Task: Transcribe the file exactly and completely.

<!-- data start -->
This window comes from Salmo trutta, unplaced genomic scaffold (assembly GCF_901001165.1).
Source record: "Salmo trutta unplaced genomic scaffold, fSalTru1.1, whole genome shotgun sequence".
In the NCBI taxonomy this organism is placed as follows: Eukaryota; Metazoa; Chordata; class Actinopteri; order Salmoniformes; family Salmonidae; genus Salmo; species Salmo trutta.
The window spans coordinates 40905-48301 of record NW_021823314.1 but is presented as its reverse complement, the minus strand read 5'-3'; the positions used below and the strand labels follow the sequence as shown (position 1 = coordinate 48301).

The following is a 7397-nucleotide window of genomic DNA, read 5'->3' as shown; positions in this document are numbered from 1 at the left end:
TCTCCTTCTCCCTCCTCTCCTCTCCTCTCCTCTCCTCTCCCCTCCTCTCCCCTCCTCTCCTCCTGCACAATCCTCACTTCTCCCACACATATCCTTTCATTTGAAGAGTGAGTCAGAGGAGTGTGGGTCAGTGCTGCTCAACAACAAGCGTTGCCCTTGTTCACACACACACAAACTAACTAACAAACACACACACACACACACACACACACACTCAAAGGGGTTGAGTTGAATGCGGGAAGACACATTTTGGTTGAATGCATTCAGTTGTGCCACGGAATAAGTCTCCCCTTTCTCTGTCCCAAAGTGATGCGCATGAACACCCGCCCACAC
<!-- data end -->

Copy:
This window comes from Salmo trutta, unplaced genomic scaffold (assembly GCF_901001165.1).
Source record: "Salmo trutta unplaced genomic scaffold, fSalTru1.1, whole genome shotgun sequence".
In the NCBI taxonomy this organism is placed as follows: Eukaryota; Metazoa; Chordata; class Actinopteri; order Salmoniformes; family Salmonidae; genus Salmo; species Salmo trutta.
The window spans coordinates 40905-48301 of record NW_021823314.1 but is presented as its reverse complement, the minus strand read 5'-3'; the positions used below and the strand labels follow the sequence as shown (position 1 = coordinate 48301).

The following is a 7397-nucleotide window of genomic DNA, read 5'->3' as shown; positions in this document are numbered from 1 at the left end:
TCTCCTTCTCCCTCCTCTCCTCTCCTCTCCTCTCCTCTCCCCTCCTCTCCCCTCCTCTCCTCCTGCACAATCCTCACTTCTCCCACACATATCCTTTCATTTGAAGAGTGAGTCAGAGGAGTGTGGGTCAGTGCTGCTCAACAACAAGCGTTGCCCTTGTTCACACACACACAAACTAACTAACAAACACACACACACACACACACACACACACTCAAAGGGGTTGAGTTGAATGCGGGAAGACACATTTTGGTTGAATGCATTCAGTTGTGCCACGGAATAAGTCTCCCCTTTCTCTGTCCCAAAGTGATGCGCATGAACACCCGCCCACAC